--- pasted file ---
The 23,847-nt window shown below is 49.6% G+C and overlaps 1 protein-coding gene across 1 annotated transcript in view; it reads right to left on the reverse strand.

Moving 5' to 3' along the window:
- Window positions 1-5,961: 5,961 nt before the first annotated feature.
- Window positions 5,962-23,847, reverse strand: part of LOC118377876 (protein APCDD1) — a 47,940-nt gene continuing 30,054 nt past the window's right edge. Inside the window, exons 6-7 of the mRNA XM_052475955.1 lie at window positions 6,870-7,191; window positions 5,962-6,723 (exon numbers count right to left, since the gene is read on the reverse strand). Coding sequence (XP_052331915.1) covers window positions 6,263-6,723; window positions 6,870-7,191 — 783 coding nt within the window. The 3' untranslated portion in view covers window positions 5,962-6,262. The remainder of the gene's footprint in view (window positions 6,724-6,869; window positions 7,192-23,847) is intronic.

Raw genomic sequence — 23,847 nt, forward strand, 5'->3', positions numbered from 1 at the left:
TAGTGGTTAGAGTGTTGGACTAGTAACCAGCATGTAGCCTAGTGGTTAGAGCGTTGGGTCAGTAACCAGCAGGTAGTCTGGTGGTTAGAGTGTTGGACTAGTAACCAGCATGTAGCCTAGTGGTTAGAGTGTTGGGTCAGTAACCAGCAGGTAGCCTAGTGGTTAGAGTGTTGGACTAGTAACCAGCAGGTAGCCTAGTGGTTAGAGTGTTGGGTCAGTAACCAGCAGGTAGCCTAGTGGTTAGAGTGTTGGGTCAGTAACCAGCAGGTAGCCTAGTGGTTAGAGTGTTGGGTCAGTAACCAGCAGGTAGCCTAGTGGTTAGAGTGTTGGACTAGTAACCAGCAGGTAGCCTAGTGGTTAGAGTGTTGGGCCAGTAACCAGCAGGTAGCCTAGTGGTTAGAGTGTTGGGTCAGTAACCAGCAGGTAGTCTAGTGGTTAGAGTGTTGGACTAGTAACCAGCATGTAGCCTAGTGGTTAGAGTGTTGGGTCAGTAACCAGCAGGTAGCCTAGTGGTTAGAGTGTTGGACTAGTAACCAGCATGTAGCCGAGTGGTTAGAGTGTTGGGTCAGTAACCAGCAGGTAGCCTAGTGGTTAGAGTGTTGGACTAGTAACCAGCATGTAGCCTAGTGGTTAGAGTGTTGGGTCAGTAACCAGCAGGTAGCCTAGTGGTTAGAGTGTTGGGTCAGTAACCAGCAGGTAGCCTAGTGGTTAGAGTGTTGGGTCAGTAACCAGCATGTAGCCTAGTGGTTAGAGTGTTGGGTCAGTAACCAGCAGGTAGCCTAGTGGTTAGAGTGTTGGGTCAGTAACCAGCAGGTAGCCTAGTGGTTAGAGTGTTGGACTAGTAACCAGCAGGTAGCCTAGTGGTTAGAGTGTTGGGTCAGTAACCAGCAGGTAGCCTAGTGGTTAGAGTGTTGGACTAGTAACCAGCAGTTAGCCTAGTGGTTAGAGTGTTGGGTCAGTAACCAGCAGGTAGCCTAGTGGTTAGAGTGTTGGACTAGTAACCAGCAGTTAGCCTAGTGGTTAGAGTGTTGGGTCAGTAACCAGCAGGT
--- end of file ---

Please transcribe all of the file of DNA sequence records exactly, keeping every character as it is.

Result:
The 23,847-nt window shown below is 49.6% G+C and overlaps 1 protein-coding gene across 1 annotated transcript in view; it reads right to left on the reverse strand.

Moving 5' to 3' along the window:
- Window positions 1-5,961: 5,961 nt before the first annotated feature.
- Window positions 5,962-23,847, reverse strand: part of LOC118377876 (protein APCDD1) — a 47,940-nt gene continuing 30,054 nt past the window's right edge. Inside the window, exons 6-7 of the mRNA XM_052475955.1 lie at window positions 6,870-7,191; window positions 5,962-6,723 (exon numbers count right to left, since the gene is read on the reverse strand). Coding sequence (XP_052331915.1) covers window positions 6,263-6,723; window positions 6,870-7,191 — 783 coding nt within the window. The 3' untranslated portion in view covers window positions 5,962-6,262. The remainder of the gene's footprint in view (window positions 6,724-6,869; window positions 7,192-23,847) is intronic.

Raw genomic sequence — 23,847 nt, forward strand, 5'->3', positions numbered from 1 at the left:
TAGTGGTTAGAGTGTTGGACTAGTAACCAGCATGTAGCCTAGTGGTTAGAGCGTTGGGTCAGTAACCAGCAGGTAGTCTGGTGGTTAGAGTGTTGGACTAGTAACCAGCATGTAGCCTAGTGGTTAGAGTGTTGGGTCAGTAACCAGCAGGTAGCCTAGTGGTTAGAGTGTTGGACTAGTAACCAGCAGGTAGCCTAGTGGTTAGAGTGTTGGGTCAGTAACCAGCAGGTAGCCTAGTGGTTAGAGTGTTGGGTCAGTAACCAGCAGGTAGCCTAGTGGTTAGAGTGTTGGGTCAGTAACCAGCAGGTAGCCTAGTGGTTAGAGTGTTGGACTAGTAACCAGCAGGTAGCCTAGTGGTTAGAGTGTTGGGCCAGTAACCAGCAGGTAGCCTAGTGGTTAGAGTGTTGGGTCAGTAACCAGCAGGTAGTCTAGTGGTTAGAGTGTTGGACTAGTAACCAGCATGTAGCCTAGTGGTTAGAGTGTTGGGTCAGTAACCAGCAGGTAGCCTAGTGGTTAGAGTGTTGGACTAGTAACCAGCATGTAGCCGAGTGGTTAGAGTGTTGGGTCAGTAACCAGCAGGTAGCCTAGTGGTTAGAGTGTTGGACTAGTAACCAGCATGTAGCCTAGTGGTTAGAGTGTTGGGTCAGTAACCAGCAGGTAGCCTAGTGGTTAGAGTGTTGGGTCAGTAACCAGCAGGTAGCCTAGTGGTTAGAGTGTTGGGTCAGTAACCAGCATGTAGCCTAGTGGTTAGAGTGTTGGGTCAGTAACCAGCAGGTAGCCTAGTGGTTAGAGTGTTGGGTCAGTAACCAGCAGGTAGCCTAGTGGTTAGAGTGTTGGACTAGTAACCAGCAGGTAGCCTAGTGGTTAGAGTGTTGGGTCAGTAACCAGCAGGTAGCCTAGTGGTTAGAGTGTTGGACTAGTAACCAGCAGTTAGCCTAGTGGTTAGAGTGTTGGGTCAGTAACCAGCAGGTAGCCTAGTGGTTAGAGTGTTGGACTAGTAACCAGCAGTTAGCCTAGTGGTTAGAGTGTTGGGTCAGTAACCAGCAGGT